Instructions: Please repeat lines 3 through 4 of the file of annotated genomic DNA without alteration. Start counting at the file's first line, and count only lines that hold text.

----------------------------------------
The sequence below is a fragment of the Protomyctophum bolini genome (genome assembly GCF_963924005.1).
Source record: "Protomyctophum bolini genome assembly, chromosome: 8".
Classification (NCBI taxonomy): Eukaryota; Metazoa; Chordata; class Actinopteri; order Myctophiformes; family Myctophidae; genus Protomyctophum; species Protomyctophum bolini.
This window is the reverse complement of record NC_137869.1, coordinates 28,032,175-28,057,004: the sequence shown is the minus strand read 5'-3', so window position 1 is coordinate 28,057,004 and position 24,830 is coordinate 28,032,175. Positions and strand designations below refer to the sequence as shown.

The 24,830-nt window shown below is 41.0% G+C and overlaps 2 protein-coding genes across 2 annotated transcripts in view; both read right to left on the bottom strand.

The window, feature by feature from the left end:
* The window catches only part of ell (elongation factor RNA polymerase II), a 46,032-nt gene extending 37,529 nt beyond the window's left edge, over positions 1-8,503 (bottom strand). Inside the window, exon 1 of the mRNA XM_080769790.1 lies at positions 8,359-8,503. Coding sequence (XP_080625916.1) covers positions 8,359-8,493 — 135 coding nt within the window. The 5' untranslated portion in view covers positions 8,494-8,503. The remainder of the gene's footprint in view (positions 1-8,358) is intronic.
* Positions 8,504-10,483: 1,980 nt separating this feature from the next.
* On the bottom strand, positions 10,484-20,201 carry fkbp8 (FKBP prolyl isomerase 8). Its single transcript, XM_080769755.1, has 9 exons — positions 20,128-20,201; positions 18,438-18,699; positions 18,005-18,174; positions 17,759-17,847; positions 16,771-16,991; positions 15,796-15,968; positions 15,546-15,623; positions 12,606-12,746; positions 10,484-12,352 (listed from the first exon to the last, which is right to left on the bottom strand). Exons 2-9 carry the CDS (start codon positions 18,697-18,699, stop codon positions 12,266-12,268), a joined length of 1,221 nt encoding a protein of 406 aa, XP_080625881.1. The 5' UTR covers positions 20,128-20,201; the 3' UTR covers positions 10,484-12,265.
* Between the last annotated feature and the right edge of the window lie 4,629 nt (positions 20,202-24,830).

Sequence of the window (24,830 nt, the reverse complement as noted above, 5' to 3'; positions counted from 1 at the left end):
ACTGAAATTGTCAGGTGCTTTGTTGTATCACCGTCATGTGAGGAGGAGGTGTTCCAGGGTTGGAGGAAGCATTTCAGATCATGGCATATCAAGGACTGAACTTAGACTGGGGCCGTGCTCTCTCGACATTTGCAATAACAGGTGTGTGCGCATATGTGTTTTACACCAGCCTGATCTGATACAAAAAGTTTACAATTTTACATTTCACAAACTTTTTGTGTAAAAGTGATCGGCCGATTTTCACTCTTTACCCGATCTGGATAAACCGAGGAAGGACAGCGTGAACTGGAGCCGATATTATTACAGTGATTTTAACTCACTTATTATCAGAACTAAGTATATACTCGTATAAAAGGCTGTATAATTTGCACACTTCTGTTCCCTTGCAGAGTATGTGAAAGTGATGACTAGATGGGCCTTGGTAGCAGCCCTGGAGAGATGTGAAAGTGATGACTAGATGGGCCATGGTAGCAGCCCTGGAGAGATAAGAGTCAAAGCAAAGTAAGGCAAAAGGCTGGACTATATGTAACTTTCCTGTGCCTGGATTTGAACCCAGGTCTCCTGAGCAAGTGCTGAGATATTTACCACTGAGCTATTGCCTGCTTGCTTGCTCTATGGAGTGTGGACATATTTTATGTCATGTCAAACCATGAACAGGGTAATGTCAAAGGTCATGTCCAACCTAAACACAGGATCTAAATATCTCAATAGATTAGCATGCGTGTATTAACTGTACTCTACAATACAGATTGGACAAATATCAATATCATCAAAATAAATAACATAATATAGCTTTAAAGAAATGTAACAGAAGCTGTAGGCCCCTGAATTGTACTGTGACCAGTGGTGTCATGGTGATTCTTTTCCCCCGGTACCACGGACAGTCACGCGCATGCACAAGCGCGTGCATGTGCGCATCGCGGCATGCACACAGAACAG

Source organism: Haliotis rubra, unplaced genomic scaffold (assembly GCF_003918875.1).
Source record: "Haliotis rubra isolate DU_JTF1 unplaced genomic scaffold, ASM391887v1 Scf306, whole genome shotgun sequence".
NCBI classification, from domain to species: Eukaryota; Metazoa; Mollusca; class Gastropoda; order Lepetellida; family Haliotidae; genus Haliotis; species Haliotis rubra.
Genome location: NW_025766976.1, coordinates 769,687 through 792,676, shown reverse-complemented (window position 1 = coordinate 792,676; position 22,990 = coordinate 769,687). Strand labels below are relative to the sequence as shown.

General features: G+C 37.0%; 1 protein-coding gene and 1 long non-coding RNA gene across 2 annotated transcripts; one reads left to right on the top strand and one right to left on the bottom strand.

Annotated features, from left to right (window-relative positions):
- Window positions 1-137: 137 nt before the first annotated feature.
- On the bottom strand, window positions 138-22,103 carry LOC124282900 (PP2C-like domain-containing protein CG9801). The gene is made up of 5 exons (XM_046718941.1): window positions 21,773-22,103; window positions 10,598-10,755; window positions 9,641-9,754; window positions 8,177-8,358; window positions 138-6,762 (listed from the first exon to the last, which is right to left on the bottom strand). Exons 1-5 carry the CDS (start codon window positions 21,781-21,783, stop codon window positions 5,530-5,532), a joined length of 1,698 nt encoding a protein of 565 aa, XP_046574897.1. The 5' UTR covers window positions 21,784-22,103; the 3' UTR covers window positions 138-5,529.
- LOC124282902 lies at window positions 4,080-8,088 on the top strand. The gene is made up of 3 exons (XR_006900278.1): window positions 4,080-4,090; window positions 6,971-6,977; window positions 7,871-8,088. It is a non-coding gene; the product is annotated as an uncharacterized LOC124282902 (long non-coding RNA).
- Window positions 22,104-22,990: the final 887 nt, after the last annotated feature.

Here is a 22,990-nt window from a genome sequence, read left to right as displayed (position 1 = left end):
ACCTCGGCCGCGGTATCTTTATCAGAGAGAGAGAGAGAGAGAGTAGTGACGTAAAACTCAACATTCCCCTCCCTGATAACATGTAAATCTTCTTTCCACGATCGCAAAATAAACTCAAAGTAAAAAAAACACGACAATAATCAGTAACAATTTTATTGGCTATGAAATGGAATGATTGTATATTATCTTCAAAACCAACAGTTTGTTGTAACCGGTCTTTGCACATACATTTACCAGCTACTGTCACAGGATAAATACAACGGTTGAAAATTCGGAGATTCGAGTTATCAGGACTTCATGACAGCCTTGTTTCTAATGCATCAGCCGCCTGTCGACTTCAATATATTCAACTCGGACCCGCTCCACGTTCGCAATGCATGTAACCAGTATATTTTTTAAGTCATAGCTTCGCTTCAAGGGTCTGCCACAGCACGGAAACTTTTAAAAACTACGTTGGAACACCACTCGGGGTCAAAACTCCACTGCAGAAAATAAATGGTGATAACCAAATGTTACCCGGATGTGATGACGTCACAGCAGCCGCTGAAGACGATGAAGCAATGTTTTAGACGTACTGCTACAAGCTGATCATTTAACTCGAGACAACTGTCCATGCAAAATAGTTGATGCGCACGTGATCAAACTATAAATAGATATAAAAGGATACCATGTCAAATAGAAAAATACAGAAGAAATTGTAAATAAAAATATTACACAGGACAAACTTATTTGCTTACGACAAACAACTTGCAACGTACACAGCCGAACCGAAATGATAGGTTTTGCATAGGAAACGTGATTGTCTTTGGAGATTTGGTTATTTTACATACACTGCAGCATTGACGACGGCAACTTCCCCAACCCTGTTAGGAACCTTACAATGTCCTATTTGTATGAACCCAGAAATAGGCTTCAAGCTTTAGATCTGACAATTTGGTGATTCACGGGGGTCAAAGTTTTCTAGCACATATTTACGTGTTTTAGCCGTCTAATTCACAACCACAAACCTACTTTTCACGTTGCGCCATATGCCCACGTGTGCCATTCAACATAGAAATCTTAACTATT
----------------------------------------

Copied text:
Classification (NCBI taxonomy): Eukaryota; Metazoa; Chordata; class Actinopteri; order Myctophiformes; family Myctophidae; genus Protomyctophum; species Protomyctophum bolini.
This window is the reverse complement of record NC_137869.1, coordinates 28,032,175-28,057,004: the sequence shown is the minus strand read 5'-3', so window position 1 is coordinate 28,057,004 and position 24,830 is coordinate 28,032,175. Positions and strand designations below refer to the sequence as shown.